(WXYZ/AP) — The trial for four men accused in a plot to kidnap Michigan Gov. Gretchen Whitmer begins in federal court in Grand Rapids on Tuesday. Below you'll find a breakdown of the case, from the Associated Press
Who are the people charged?
There were originally six people charged in the case, but two pleaded guilty before the trial started. Ty Garbin and Kaleb Franks are expected to be star government witnesses.
are expected to testify for the government in the trial.
The four men charged are: Adam Fox, Barry Croft Jr., Daniel Harris and Brandon Caserta.
Fox is the alleged ringleader for the plot, according to prosecutors. He and Croft were allegedly part of a far-right movement called "Three Percenter," while Harris and Caserta were alleged members of the Wolverine Watchmen militia.
What are they charged with?
All four men are charged with conspiracy to kidnap for allegedly planning to kidnap Whitmer at her vacation home. The men were allegedly angry over COVID-19 restrictions and allegedly planned it from June to October 2020.
Fox, Croft and Harris are also charged with conspiracy to use a weapon of mass destruction, as prosecutors allege they tried to build explosives, including one to destroy a bridge near Whitmer's vacation home during the kidnapping.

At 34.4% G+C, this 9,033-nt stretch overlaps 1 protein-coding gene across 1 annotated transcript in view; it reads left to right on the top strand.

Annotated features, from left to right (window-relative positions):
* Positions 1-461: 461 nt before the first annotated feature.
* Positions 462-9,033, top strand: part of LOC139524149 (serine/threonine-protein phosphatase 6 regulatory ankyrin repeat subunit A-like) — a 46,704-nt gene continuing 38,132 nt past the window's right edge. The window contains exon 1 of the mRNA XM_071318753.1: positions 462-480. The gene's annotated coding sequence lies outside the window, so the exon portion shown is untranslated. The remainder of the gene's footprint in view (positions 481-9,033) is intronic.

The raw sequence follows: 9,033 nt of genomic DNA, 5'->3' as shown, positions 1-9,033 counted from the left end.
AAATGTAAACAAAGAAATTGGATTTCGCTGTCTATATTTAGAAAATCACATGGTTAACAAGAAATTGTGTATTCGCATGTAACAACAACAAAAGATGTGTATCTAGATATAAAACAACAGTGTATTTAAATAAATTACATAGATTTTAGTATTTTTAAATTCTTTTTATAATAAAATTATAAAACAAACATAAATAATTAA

Croft and Harris are also charged with possession of an unregistered firearm, and Harris is charged with possession of a semiautomatic rifle with a barrel less than 16 inches that wasn't registered.
What are the potential sentences?
All four could spend life in prison if they are convicted, as the conspiracy to kidnap and conspiracy to use a weapon of mass destruction each have a maximum sentence of life in prison.
What's required to secure convictions?
The defendants never achieved their purported goal of kidnapping Whitmer. Unbeknownst to them, the FBI had infiltrated their group and was closely monitoring them. They were arrested in October 2020.
The trial’s focus will be on whether the plot was more than idle talk of wannabe weekend warriors. To prove it was deadly serious, prosecutors will seek to show how defendants took specific steps, referred to as “overt acts" in the indictment, toward implementing their plans.
Jury instructions proposed by prosecutors prior to trial explain that convictions on the kidnapping and weapons conspiracy charges require evidence that each defendant committed at least one of the long list of overt acts in the indictment.
“This is essential,” the filing says.
It adds that “proof a defendant simply knew about a conspiracy … or associated with members of the group, is not enough (for a conviction), even if he approved of what was happening or did not object to it.”
Proving a conspiracy doesn't require a written or even a spoken agreement among conspirators, the filing explains. A mutual understanding — spoken or unspoken — can suffice.
The weapons charges are more straightforward. Prosecutors only have to have to show the weapons were in a defendant's possession and not legally registered.